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The Supreme Court dismissed Appellant’s appeal from the district court’s order dismissing the Wyoming Department of Workforce Services Labor Standards Appeals Division (WFS) from Appellant’s petition for review of a WFS hearing examiner’s decision denying Appellant’s request for damages on his claim that the Wyoming Department of Corrections (DOC) discriminated against him based upon his advanced age. The district court granted WFS’s motion to dismiss, concluding that WFS was not a proper respondent to the petition for review. Several months later, the district court denied Appellant’s motion to amend his petition for review to substitute or join DOC as respondent in the action, ruling that it had no jurisdiction to act on Appellant’s motion to amend because the case was finally resolved upon WFS’s dismissal. On appeal, the Supreme Court concluded that it did not have jurisdiction over this matter because the district court’s order dismissing WFS was final and appealable. View "Schmitz v. State, Department of Workforce Services" on Justia Law

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Res judicata barred Appellant from bringing this claim challenging the district court’s denial of his motion to correct an illegal sentence. Appellant pled guilty to burglary, felony larceny, and other crimes. Appellant later filed a motion for sentence reduction. The motion was denied. Appellant then filed a motion for sentence modification, which was also denied. Thereafter, Appellant filed a motion to correct an illegal sentence, arguing that the sentences he received for two crimes should have merged under double jeopardy principles because “the exact same conduct perpetrated against the same officer” was used to prove both crimes. The district court denied the motion. The Supreme Court affirmed, holding that Appellant failed to present any facts or circumstances demonstrating good cause for not raising his double jeopardy claim in earlier proceedings and, therefore, Appellant’s claim was barred by res judicata. View "Goetzel v. State" on Justia Law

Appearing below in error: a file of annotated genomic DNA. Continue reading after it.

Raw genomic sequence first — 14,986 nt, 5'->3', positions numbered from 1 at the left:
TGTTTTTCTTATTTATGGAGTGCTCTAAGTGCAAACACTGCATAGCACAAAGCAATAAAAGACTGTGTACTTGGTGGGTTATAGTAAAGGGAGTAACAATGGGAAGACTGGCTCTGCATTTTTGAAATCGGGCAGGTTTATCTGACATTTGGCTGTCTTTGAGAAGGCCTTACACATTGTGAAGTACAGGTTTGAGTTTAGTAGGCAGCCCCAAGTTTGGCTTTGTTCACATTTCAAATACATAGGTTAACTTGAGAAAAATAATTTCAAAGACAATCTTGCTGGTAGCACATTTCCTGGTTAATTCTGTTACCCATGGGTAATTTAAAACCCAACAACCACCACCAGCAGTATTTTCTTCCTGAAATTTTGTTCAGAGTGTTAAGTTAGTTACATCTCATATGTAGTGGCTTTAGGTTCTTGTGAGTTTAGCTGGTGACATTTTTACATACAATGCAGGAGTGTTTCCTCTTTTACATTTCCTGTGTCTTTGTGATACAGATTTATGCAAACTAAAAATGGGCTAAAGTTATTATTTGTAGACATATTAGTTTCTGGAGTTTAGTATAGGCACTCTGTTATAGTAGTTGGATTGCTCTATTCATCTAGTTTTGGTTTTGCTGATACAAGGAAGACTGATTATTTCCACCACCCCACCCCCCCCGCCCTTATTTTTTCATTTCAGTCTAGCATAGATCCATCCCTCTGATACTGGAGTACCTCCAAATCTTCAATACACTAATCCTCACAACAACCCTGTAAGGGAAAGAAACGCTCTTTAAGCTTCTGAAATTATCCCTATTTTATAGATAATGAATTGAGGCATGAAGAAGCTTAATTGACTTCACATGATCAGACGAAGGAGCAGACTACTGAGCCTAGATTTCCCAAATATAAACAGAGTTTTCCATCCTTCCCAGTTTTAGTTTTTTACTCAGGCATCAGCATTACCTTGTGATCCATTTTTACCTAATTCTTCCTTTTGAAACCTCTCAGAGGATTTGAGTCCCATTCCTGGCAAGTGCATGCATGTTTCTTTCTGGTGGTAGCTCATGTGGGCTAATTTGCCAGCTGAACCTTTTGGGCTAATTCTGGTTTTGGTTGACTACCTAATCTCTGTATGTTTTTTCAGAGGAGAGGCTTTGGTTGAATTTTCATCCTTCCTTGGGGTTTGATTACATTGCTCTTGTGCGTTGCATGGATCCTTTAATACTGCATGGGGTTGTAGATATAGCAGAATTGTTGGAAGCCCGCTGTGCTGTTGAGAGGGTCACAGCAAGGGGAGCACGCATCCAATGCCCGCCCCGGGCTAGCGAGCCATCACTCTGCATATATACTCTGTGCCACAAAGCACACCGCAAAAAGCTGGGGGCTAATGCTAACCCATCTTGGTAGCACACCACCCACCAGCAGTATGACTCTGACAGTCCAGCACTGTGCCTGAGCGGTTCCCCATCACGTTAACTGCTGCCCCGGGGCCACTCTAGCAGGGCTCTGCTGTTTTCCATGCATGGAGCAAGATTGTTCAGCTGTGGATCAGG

Posted in: Criminal Law